Interview with Dr Marilyn Siegel

23 April 2013 : Marilyn J. Siegel, M.D. is currently Professor of Radiology and Pediatrics at Washington University School of Medicine in St. Louis, Missouri.

She is a recognized leader in pediatric radiology with a special interest in use of cross-sectional imaging techniques for evaluation of pediatric diseases. She is also an experienced thoracic radiologist.

Dr. Siegels teaching accomplishments have been recognized by the Teacher of the Year award at the Mallinckrodt Institute of Radiology and the Master Teacher Award in Radiology from the State University of New York.

Over the last decade Dr. Siegel has dedicated time to developing accreditation standards for CT body imaging and most recently for cardiac imaging for the American College of Radiology.

For the last four years, Dr. Siegel has also devoted time to being chair of the diagnostic imaging committee for the Childrens Oncology group and is initiating new standards for oncologic imaging in children.

She takes 5 minutes out of her busy schedule at Ultrafest2013 for a quick chat.

Q: Hello Dr Siegel, and welcome to Mumbai. Let us know how and why did you choose your specialty? ?

I have boards in pediatrics as well as radiology, so it made sense to combine the two and become a pediatric radiologist. I also became hooked on pediatric radiology when I rotated through the service as a resident.

Q: Whats a typical day like for you?

Up at 5AM, short walk to work (yes I walk) and arrive around 6:30 AM. Time for coffee and email before the clinical day begins at 7AM. A typical clinical day is 7-5 and then at least another hour plus to sign reports and catch up with email. That describes 3 days of the week. The other 2 days I read research studies and hopefully get a chance to doing some scientific writing.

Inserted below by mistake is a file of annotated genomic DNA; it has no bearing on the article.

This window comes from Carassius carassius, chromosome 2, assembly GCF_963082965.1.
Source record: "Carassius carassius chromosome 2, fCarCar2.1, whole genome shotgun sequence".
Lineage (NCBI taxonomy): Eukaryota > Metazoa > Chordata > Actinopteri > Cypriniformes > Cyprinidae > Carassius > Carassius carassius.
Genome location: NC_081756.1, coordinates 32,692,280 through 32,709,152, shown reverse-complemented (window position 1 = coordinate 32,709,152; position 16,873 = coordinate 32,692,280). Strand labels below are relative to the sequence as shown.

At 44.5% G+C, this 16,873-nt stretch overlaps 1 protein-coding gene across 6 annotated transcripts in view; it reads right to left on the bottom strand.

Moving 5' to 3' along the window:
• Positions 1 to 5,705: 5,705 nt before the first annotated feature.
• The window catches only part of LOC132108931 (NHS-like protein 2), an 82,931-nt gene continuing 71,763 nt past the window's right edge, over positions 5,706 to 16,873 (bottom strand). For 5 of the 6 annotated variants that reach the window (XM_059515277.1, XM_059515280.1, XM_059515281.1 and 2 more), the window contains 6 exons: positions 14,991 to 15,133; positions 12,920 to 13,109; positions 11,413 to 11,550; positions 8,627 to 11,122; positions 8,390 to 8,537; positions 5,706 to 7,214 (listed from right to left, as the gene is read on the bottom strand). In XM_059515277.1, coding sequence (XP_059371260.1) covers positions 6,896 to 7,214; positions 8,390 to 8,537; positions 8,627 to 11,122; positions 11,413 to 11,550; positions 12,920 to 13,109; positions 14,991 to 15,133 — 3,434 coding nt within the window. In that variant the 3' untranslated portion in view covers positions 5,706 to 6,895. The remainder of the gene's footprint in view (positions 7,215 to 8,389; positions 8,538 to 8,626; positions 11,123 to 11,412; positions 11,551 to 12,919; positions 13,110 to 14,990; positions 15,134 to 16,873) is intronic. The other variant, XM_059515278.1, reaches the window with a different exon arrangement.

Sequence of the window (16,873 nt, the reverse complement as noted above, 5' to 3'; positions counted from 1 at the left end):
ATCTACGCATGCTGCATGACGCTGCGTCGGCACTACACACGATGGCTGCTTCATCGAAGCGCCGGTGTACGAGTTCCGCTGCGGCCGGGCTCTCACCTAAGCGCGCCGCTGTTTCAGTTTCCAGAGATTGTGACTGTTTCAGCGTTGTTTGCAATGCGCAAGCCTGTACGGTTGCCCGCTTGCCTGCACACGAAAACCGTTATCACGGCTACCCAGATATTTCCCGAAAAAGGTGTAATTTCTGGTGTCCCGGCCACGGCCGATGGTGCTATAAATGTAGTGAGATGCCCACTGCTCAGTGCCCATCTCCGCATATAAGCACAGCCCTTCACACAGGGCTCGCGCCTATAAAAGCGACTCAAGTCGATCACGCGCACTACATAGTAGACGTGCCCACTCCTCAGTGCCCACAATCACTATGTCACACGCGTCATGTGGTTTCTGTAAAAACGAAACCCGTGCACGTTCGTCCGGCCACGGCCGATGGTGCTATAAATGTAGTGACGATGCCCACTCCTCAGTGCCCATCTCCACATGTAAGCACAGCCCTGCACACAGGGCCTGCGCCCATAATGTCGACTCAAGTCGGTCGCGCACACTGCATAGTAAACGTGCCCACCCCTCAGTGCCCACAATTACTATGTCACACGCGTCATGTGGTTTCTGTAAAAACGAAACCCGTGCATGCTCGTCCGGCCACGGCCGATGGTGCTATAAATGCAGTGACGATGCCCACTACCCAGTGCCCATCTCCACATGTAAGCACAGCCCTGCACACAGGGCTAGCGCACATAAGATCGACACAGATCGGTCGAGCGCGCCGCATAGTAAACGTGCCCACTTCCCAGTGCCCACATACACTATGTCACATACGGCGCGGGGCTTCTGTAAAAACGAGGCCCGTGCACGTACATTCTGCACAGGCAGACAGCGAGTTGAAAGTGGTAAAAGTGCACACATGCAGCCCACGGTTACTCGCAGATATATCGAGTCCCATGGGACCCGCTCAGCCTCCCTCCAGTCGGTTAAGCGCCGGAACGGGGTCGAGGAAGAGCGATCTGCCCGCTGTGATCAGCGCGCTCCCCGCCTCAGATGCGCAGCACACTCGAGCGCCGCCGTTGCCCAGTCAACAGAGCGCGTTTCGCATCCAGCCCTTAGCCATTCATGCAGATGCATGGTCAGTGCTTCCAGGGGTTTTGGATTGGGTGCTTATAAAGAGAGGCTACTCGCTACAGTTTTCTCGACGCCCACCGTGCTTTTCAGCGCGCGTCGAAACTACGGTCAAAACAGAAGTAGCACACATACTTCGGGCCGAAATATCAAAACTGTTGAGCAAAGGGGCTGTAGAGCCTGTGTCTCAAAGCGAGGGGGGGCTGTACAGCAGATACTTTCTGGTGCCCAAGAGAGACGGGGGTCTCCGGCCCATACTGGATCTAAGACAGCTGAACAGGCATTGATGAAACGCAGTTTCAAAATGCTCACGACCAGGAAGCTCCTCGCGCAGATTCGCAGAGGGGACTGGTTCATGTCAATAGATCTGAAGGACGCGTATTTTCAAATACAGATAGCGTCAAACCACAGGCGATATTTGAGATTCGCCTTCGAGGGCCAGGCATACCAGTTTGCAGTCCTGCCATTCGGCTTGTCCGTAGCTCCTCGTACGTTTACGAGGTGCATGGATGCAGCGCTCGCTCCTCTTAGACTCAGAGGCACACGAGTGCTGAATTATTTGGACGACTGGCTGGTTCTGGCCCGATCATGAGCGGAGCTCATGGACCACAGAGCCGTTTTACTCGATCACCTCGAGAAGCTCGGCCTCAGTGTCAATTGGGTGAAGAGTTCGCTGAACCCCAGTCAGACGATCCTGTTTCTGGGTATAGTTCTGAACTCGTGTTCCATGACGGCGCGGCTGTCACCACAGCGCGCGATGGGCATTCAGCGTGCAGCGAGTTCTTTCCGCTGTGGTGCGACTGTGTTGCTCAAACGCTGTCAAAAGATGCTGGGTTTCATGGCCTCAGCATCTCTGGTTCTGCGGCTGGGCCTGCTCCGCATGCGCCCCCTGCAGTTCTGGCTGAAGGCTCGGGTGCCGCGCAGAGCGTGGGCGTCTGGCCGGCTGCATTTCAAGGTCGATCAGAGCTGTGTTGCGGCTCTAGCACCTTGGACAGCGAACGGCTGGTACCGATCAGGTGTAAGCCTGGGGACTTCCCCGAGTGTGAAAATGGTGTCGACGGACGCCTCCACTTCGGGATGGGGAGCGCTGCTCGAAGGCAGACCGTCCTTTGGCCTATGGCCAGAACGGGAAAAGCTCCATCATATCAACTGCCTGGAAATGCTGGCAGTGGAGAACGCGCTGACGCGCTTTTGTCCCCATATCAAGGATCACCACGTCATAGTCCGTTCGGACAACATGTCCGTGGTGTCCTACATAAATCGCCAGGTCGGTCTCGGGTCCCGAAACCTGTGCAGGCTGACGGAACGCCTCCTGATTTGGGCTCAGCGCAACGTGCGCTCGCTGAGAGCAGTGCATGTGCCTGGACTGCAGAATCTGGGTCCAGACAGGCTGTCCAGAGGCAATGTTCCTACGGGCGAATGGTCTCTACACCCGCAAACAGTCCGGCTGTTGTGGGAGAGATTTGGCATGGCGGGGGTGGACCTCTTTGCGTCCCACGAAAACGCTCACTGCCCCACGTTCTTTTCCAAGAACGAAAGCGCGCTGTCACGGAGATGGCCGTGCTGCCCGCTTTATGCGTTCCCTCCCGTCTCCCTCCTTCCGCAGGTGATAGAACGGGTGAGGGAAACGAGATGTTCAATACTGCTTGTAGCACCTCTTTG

Q: How do you spend your free time?

Traveling is clearly one of my hobbies. Other hobbies are reading, going to movies, and cooking.

Dr Siegel at Jaipur, India

Q: You have a huge publication record. Tell us about some of your current areas of research and if any new books are in the offing?

Next book is CT Atlas of Adult Congenital Heart Disease. To be published by Springer next month. CT Atlas ofAlso in the works is a research article comparing diffusion weighted MRI and PET/CT for staging lymphoma.

If DW-MRI can stage lymphoma and predict response it offers an alternative imaging study to PET/CT and it has the potential to reduce radiation exposure. I also am working on several phantom and clinical studies assessing new dose reduction technologies in CT.

Q: While teaching and lecturing, you may have visited many countries as well as traveled across the United States. Which of these trips have been most enriching or anecdotal?

Every trip has something to offer. If I had to choose trips that were most enriching, I would say visits to South Africa, Saudi Arabia, and some countries in Asia. The cultures are so different from mine. If I had to choose one place that has spectacular for scenery or sights, I would choose New Zealand. If I want to go to a gorgeous place and just relax, I choose Hawaii. That really is an incredibly beautiful place and there is nothing to do but relax.

Q What motivates you day to day in your clinical, research, or teaching endeavors?

Being able to tackle a clinical problem and reach a solution that can help a particular patient provides day to day motivation. Our goal as physicians is to impact patient care and that is a major motivating factor in my work. In addition, teaching the residents and the sense of accomplishment when completing research projects is incredibly motivating.